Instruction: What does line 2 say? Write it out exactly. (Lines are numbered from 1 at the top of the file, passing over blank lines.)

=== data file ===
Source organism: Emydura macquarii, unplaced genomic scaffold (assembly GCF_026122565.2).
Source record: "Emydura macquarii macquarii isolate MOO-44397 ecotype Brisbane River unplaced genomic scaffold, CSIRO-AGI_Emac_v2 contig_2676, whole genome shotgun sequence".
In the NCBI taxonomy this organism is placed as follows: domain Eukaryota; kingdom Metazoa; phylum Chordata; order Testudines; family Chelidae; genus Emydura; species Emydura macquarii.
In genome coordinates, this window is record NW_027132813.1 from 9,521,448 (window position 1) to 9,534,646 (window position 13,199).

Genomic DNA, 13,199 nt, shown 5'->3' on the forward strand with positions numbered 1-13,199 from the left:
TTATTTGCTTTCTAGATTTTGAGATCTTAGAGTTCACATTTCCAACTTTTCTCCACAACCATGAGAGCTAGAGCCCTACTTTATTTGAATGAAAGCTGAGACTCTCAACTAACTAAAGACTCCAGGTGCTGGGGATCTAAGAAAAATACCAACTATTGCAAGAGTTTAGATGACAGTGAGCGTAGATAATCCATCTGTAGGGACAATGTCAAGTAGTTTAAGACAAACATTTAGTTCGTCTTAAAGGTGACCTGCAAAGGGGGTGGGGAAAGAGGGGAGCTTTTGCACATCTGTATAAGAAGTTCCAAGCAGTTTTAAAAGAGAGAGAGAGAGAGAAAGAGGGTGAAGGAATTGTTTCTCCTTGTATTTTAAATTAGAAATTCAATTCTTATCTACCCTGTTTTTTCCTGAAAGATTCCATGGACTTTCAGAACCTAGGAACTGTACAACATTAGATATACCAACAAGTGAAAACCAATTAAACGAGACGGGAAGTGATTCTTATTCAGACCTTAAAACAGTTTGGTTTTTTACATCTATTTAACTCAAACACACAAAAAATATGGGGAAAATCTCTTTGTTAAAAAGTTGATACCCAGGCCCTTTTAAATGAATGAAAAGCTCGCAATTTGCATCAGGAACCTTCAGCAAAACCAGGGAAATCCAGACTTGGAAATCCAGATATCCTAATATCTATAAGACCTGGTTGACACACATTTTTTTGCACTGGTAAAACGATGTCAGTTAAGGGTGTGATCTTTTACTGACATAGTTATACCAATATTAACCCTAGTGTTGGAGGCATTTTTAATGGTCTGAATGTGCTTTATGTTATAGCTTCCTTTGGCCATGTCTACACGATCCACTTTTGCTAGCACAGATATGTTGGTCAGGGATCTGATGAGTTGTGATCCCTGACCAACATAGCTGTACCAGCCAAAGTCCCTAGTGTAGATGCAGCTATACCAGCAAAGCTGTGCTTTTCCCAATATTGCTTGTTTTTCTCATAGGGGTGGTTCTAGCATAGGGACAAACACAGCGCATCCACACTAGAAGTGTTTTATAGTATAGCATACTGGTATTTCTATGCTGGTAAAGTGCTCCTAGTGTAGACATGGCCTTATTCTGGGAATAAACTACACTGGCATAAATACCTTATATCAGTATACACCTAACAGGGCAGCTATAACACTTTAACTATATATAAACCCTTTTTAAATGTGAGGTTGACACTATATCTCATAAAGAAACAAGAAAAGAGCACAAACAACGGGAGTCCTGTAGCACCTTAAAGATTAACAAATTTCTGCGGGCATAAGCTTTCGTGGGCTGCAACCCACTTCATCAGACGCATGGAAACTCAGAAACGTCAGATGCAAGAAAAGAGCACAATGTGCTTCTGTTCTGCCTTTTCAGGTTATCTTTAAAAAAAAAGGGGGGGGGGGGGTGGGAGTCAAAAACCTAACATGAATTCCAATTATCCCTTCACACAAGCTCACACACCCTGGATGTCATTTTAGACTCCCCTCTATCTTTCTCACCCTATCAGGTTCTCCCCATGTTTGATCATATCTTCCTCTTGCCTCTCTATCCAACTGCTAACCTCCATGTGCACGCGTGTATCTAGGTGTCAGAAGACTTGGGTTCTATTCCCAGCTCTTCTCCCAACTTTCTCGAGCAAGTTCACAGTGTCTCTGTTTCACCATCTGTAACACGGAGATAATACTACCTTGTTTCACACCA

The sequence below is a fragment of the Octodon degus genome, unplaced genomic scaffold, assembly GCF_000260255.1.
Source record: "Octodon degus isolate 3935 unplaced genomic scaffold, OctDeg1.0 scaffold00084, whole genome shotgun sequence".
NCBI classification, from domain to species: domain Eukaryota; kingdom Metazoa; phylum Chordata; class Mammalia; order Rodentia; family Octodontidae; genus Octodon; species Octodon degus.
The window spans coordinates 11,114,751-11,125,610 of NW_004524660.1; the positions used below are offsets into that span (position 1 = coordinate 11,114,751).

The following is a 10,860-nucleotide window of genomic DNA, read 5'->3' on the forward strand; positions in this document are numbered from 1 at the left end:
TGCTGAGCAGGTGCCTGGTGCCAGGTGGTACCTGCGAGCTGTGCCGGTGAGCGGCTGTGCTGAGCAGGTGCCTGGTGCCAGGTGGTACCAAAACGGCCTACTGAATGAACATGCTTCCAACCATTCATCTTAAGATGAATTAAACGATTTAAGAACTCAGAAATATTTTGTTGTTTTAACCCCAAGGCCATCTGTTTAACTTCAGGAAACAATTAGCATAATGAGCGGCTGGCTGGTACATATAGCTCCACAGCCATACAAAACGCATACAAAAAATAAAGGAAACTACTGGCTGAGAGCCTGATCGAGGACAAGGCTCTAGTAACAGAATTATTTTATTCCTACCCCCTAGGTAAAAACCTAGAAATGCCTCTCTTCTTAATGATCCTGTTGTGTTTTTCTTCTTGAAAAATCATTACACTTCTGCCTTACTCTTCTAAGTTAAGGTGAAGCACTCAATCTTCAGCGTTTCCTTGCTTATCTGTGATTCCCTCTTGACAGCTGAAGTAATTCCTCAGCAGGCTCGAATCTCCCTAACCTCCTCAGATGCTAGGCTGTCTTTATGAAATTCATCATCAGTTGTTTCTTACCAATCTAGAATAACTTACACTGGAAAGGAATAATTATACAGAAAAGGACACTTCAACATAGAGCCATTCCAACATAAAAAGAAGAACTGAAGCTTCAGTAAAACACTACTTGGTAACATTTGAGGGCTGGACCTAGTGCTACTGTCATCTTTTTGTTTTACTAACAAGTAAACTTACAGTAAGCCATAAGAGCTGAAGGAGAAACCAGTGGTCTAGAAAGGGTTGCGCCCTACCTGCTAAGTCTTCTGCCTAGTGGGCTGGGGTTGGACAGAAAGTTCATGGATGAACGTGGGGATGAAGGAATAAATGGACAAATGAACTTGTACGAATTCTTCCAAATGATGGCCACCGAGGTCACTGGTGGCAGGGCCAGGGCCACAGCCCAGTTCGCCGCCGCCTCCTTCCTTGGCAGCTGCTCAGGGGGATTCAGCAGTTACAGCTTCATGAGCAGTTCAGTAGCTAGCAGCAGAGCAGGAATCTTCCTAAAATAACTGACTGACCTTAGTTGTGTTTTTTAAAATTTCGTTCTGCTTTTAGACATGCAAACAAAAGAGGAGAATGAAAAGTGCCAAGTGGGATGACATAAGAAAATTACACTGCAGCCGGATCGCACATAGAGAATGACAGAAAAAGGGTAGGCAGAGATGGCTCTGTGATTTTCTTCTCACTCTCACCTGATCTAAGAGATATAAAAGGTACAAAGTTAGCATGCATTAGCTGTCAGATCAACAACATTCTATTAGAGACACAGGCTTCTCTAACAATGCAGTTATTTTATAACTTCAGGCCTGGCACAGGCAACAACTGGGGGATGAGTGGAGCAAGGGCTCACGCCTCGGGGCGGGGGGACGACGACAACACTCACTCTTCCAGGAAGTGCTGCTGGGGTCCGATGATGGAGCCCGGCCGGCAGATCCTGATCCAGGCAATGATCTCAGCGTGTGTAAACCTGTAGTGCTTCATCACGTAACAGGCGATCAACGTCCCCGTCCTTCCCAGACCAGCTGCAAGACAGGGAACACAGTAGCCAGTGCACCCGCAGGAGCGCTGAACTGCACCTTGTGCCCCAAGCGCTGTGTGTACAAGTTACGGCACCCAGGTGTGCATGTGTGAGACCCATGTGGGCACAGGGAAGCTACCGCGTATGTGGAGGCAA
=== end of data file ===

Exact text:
Source record: "Emydura macquarii macquarii isolate MOO-44397 ecotype Brisbane River unplaced genomic scaffold, CSIRO-AGI_Emac_v2 contig_2676, whole genome shotgun sequence".